2024 Election

Elite University ‘Sex Week’ Events Include ‘Anal 101,’ ‘Strap-On Workshop’


Harvard University is holding a “Sex Week” that includes lessons like “Anal 101,” according to their event page.

The week is hosted by Sexual Education by Harvard College Students (SEHCS), which was founded in 2012, and is taking place between Oct. 30 to Nov. 5, according to their website. Other events during the week include “Caring for Your Coochie: Healthy Vulvovaginal Practices,” “I Can See Queerly Now: Demystifying LGBTQIA+ Intimacy” and “A Different Toy Story: Sex Toys 101.”

“Every year, we’re lucky to host workshops and presentations with educators from around the country.  The Sex Week ‘sex’perts do a fabulous job teaching our community about topics that range from ‘getting cliterate,’ to the philosophy of porn, to body positivity during intimacy, and so much more,” their website reads.

Experts from the Boston’s Children’s Hospital will be headlining the “Caring for Your Coochie: Healthy Vulvovaginal Practices,” according to Harvard Sex Week’s Instagram. The SEHCS also held a “Anal 101” event on “all things anal, from safety to pleasure” on Tuesday.

“Our workshops are lead by experts in the fields of sexual health and intimacy, who ensure that each individual in attendance leaves feeling knowledgeable and empowered.  We firmly believe that it’s just as important to get an education inside the bedroom as it is inside the classroom,” the website reads.

Multiple sexual product companies including Astroglide, Boy Butter, Condomania, EmojiBator Vibrators and BananaPants, are sponsoring the events, according to the event’s website.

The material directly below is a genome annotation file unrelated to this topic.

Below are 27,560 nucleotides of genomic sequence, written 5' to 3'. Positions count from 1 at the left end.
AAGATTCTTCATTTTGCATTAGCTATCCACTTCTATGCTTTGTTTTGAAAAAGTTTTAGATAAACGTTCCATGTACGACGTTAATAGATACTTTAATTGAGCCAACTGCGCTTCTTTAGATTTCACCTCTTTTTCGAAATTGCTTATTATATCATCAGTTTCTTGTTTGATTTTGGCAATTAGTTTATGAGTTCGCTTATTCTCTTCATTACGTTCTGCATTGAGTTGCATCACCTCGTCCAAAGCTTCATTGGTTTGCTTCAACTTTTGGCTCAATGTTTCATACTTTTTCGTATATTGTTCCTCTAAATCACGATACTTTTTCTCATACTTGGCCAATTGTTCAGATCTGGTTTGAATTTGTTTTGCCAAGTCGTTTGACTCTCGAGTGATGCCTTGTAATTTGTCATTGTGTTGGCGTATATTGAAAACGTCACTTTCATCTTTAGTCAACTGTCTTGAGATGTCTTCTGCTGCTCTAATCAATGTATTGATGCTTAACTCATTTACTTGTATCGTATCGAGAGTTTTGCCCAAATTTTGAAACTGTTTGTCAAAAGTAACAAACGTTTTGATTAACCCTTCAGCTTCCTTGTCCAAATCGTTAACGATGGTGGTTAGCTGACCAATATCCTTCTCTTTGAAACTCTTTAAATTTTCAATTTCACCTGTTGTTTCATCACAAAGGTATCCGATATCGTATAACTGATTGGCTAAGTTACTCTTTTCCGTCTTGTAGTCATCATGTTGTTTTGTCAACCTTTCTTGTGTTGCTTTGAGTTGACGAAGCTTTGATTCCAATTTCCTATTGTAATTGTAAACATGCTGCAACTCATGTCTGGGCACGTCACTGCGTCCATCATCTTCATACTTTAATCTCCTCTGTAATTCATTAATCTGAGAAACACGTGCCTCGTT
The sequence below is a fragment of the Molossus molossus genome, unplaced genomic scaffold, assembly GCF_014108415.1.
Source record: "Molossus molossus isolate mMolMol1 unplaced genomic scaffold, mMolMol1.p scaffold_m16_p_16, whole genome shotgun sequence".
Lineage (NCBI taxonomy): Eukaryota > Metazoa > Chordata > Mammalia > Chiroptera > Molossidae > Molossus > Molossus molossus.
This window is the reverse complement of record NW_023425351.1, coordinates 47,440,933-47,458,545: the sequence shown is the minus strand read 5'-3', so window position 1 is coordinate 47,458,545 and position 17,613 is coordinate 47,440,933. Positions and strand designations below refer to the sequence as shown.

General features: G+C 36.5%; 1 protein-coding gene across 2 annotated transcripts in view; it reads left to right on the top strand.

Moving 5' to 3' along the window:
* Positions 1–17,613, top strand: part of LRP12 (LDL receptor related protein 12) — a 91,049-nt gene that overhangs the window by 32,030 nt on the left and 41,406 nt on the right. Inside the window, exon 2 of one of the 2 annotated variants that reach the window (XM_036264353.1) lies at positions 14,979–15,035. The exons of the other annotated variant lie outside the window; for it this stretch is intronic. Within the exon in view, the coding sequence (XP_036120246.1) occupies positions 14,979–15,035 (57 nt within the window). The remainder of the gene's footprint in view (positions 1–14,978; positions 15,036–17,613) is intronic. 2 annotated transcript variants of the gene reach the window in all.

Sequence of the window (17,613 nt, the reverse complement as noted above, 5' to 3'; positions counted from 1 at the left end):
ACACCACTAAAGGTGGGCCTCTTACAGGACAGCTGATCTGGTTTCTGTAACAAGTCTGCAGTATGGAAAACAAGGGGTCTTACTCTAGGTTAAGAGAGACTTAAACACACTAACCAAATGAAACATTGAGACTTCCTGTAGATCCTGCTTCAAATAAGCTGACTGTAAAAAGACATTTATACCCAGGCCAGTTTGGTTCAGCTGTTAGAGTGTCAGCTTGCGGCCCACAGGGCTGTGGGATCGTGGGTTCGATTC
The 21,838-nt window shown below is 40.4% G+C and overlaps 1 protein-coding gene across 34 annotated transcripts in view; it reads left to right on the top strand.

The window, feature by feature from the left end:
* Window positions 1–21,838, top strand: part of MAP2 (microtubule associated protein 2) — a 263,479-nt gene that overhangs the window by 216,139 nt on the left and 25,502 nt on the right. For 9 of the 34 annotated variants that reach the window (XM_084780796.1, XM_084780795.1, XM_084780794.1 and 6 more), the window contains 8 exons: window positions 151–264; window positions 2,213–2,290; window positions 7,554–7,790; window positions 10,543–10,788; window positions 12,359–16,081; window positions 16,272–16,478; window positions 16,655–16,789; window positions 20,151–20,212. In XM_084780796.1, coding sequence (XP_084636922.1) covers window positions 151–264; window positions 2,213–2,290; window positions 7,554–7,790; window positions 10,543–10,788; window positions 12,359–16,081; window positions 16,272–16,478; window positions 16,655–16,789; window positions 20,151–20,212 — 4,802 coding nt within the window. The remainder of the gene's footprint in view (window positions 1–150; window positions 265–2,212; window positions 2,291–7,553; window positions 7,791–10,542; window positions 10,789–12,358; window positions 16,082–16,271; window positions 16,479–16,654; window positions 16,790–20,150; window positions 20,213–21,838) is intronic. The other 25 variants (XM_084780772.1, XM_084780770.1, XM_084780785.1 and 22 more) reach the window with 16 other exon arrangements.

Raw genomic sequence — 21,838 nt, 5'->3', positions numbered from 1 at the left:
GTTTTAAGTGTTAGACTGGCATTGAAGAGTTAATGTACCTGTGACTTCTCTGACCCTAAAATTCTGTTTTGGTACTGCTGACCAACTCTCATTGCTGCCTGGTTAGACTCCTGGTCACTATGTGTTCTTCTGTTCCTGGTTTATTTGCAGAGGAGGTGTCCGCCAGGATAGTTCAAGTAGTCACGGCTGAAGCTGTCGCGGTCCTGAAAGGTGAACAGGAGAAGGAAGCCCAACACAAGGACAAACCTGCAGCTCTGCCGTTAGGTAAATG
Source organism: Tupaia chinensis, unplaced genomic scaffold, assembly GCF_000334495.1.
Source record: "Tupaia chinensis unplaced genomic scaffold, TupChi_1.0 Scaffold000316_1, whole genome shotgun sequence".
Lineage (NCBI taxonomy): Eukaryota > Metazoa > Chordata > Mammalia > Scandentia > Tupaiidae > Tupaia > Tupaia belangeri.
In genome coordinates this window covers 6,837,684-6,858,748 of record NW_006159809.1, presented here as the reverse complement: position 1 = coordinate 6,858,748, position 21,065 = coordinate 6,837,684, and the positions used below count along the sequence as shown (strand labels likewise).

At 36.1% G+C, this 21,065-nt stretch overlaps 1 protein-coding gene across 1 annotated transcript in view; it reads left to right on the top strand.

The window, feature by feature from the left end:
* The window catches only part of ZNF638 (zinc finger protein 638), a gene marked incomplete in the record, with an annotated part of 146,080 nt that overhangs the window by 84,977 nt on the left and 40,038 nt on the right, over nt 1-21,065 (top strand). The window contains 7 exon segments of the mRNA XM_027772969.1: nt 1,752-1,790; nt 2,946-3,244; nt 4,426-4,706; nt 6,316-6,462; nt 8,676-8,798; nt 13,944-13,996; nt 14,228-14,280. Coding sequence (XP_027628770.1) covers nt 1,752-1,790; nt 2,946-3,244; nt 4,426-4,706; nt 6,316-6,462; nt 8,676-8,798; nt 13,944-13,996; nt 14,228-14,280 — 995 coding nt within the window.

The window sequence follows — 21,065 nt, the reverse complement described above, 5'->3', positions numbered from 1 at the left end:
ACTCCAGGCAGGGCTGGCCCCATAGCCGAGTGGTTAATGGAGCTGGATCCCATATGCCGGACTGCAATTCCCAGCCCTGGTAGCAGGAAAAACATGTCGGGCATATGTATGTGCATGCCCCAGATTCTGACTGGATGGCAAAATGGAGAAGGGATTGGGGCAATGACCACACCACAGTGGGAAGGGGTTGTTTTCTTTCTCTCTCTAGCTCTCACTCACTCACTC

Harvard’s Sexweek.org website states:

Our team at Sexual Education by Harvard College Students believe that everyone is entitled to consent, anytime and anywhere, in and outside the bedroom. We define consent as FAIR(S), which has been adapted from Planned Parenthood’s definition of consent:

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  • Freely given: Consenting is a choice you make without pressure (including power-based pressure), coercion, or manipulation. Are drugs or alcohol involved? Be really careful about whether consent is truly freely given. All parties should be grounded in reality when giving consent. Consent can not be freely given when impaired.

  • Authentic: No matter your why, consent comes from a genuine place, not out of obligation. Consenting is to stuff you WANT, not things that you feel you’re expected to.

  • Informed: You can only consent to something if you have the full story. For example, if someone says they’ll use a condom and then they don’t, there isn’t full consent.

  • Reversible: Anyone can change their mind about what they feel like doing, anytime. Even if you’ve done it before, and even if you’ve already said yes and are both naked in bed.

  • Specific: Saying yes to one thing doesn’t mean you’ve said yes to others. Going to the bedroom to make out doesn’t mean you’ve consented to having sex. Letting your roommate borrow your clothes doesn’t mean you’ve consented to them eating your food.

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Ella Ford is a mother of two, a Christian conservative writer with degrees in American History, Social and Behavioral Science and Liberal Studies, based in the Tulsa, Oklahoma area.

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